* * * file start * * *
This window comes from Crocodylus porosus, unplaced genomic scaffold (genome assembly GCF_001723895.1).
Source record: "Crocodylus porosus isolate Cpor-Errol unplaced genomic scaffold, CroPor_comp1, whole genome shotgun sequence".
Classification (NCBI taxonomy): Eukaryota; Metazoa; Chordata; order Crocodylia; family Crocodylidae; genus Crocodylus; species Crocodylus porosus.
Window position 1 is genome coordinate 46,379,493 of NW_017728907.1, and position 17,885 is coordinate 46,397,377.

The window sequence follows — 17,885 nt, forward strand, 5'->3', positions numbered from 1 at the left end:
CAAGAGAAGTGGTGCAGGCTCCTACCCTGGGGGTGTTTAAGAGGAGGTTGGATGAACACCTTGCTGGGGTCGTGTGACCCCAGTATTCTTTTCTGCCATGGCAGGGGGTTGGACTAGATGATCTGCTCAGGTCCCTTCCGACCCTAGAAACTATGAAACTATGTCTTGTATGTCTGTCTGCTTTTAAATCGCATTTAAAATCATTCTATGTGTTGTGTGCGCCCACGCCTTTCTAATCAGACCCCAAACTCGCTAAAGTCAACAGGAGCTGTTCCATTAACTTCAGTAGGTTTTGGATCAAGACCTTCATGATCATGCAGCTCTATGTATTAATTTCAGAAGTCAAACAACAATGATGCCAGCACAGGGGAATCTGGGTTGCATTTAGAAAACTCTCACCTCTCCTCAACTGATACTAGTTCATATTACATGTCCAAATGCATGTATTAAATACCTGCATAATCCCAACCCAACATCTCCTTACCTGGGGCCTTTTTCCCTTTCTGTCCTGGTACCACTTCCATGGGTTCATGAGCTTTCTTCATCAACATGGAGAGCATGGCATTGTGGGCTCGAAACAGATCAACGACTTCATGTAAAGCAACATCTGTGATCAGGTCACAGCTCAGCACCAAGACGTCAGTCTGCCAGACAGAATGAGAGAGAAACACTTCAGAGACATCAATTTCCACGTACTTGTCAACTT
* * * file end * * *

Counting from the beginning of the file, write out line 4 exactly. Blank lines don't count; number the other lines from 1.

Window position 1 is genome coordinate 46,379,493 of NW_017728907.1, and position 17,885 is coordinate 46,397,377.